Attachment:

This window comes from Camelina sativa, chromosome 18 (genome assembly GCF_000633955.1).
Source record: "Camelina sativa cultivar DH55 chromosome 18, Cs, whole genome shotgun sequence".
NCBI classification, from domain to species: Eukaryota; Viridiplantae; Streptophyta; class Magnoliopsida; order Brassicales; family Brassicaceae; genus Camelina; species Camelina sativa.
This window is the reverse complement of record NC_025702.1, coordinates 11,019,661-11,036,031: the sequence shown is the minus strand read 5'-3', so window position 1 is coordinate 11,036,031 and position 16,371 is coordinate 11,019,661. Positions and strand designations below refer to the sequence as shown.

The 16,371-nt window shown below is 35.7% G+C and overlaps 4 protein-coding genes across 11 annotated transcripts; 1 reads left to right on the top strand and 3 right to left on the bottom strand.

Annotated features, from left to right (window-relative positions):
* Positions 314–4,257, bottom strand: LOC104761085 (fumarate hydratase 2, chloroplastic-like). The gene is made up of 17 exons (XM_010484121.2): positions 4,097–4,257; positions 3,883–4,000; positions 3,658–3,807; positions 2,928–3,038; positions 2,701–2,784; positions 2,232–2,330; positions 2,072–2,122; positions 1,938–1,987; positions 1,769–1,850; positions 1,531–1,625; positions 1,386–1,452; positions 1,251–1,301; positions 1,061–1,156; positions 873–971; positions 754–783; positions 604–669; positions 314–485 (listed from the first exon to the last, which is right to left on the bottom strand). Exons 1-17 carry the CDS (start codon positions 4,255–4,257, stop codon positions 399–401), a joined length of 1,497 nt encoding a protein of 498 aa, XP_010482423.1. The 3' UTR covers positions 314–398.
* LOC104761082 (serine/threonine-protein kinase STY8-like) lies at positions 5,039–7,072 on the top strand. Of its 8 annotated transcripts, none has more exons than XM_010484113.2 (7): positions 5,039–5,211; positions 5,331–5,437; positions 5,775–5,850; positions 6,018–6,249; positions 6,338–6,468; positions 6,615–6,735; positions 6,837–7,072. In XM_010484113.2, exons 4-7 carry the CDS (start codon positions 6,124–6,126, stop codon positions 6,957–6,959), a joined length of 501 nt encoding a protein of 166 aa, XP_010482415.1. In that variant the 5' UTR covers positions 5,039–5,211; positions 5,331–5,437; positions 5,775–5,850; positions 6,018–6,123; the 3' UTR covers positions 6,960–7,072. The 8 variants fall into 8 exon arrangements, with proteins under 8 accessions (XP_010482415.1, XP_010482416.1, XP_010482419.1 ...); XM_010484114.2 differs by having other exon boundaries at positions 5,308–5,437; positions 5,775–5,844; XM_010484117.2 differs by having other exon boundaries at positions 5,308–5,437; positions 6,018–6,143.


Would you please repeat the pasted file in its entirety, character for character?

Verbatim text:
This window comes from Camelina sativa, chromosome 18 (genome assembly GCF_000633955.1).
Source record: "Camelina sativa cultivar DH55 chromosome 18, Cs, whole genome shotgun sequence".
NCBI classification, from domain to species: Eukaryota; Viridiplantae; Streptophyta; class Magnoliopsida; order Brassicales; family Brassicaceae; genus Camelina; species Camelina sativa.
This window is the reverse complement of record NC_025702.1, coordinates 11,019,661-11,036,031: the sequence shown is the minus strand read 5'-3', so window position 1 is coordinate 11,036,031 and position 16,371 is coordinate 11,019,661. Positions and strand designations below refer to the sequence as shown.

The 16,371-nt window shown below is 35.7% G+C and overlaps 4 protein-coding genes across 11 annotated transcripts; 1 reads left to right on the top strand and 3 right to left on the bottom strand.

Annotated features, from left to right (window-relative positions):
* Positions 314–4,257, bottom strand: LOC104761085 (fumarate hydratase 2, chloroplastic-like). The gene is made up of 17 exons (XM_010484121.2): positions 4,097–4,257; positions 3,883–4,000; positions 3,658–3,807; positions 2,928–3,038; positions 2,701–2,784; positions 2,232–2,330; positions 2,072–2,122; positions 1,938–1,987; positions 1,769–1,850; positions 1,531–1,625; positions 1,386–1,452; positions 1,251–1,301; positions 1,061–1,156; positions 873–971; positions 754–783; positions 604–669; positions 314–485 (listed from the first exon to the last, which is right to left on the bottom strand). Exons 1-17 carry the CDS (start codon positions 4,255–4,257, stop codon positions 399–401), a joined length of 1,497 nt encoding a protein of 498 aa, XP_010482423.1. The 3' UTR covers positions 314–398.
* LOC104761082 (serine/threonine-protein kinase STY8-like) lies at positions 5,039–7,072 on the top strand. Of its 8 annotated transcripts, none has more exons than XM_010484113.2 (7): positions 5,039–5,211; positions 5,331–5,437; positions 5,775–5,850; positions 6,018–6,249; positions 6,338–6,468; positions 6,615–6,735; positions 6,837–7,072. In XM_010484113.2, exons 4-7 carry the CDS (start codon positions 6,124–6,126, stop codon positions 6,957–6,959), a joined length of 501 nt encoding a protein of 166 aa, XP_010482415.1. In that variant the 5' UTR covers positions 5,039–5,211; positions 5,331–5,437; positions 5,775–5,850; positions 6,018–6,123; the 3' UTR covers positions 6,960–7,072. The 8 variants fall into 8 exon arrangements, with proteins under 8 accessions (XP_010482415.1, XP_010482416.1, XP_010482419.1 ...); XM_010484114.2 differs by having other exon boundaries at positions 5,308–5,437; positions 5,775–5,844; XM_010484117.2 differs by having other exon boundaries at positions 5,308–5,437; positions 6,018–6,143.